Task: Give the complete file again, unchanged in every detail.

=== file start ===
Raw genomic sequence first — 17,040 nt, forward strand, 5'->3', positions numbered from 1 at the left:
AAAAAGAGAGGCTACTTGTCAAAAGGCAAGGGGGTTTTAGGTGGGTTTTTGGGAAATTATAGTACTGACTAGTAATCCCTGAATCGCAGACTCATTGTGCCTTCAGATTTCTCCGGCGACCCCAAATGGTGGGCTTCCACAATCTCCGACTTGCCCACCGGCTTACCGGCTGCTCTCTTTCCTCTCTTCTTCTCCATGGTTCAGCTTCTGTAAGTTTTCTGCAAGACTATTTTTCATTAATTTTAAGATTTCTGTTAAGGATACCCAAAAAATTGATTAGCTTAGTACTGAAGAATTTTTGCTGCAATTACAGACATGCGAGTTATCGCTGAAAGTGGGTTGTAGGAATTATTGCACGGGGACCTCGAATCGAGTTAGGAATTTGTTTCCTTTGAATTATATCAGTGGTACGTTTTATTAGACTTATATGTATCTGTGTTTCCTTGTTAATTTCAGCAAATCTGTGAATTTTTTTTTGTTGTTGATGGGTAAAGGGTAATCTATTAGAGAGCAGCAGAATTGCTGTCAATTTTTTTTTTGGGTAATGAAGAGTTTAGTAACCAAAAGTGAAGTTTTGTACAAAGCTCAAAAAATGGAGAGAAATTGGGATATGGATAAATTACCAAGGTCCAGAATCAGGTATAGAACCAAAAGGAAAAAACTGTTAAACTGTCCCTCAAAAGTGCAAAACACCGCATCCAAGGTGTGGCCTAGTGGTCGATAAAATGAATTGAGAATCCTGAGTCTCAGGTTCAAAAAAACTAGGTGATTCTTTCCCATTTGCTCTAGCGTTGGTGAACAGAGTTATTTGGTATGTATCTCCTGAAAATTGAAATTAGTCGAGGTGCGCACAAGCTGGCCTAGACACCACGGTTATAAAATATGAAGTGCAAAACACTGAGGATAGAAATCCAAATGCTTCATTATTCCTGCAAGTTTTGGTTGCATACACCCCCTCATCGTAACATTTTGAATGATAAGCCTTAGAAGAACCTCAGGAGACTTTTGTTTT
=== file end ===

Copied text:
Raw genomic sequence first — 17,040 nt, forward strand, 5'->3', positions numbered from 1 at the left:
AAAAAGAGAGGCTACTTGTCAAAAGGCAAGGGGGTTTTAGGTGGGTTTTTGGGAAATTATAGTACTGACTAGTAATCCCTGAATCGCAGACTCATTGTGCCTTCAGATTTCTCCGGCGACCCCAAATGGTGGGCTTCCACAATCTCCGACTTGCCCACCGGCTTACCGGCTGCTCTCTTTCCTCTCTTCTTCTCCATGGTTCAGCTTCTGTAAGTTTTCTGCAAGACTATTTTTCATTAATTTTAAGATTTCTGTTAAGGATACCCAAAAAATTGATTAGCTTAGTACTGAAGAATTTTTGCTGCAATTACAGACATGCGAGTTATCGCTGAAAGTGGGTTGTAGGAATTATTGCACGGGGACCTCGAATCGAGTTAGGAATTTGTTTCCTTTGAATTATATCAGTGGTACGTTTTATTAGACTTATATGTATCTGTGTTTCCTTGTTAATTTCAGCAAATCTGTGAATTTTTTTTTGTTGTTGATGGGTAAAGGGTAATCTATTAGAGAGCAGCAGAATTGCTGTCAATTTTTTTTTTGGGTAATGAAGAGTTTAGTAACCAAAAGTGAAGTTTTGTACAAAGCTCAAAAAATGGAGAGAAATTGGGATATGGATAAATTACCAAGGTCCAGAATCAGGTATAGAACCAAAAGGAAAAAACTGTTAAACTGTCCCTCAAAAGTGCAAAACACCGCATCCAAGGTGTGGCCTAGTGGTCGATAAAATGAATTGAGAATCCTGAGTCTCAGGTTCAAAAAAACTAGGTGATTCTTTCCCATTTGCTCTAGCGTTGGTGAACAGAGTTATTTGGTATGTATCTCCTGAAAATTGAAATTAGTCGAGGTGCGCACAAGCTGGCCTAGACACCACGGTTATAAAATATGAAGTGCAAAACACTGAGGATAGAAATCCAAATGCTTCATTATTCCTGCAAGTTTTGGTTGCATACACCCCCTCATCGTAACATTTTGAATGATAAGCCTTAGAAGAACCTCAGGAGACTTTTGTTTT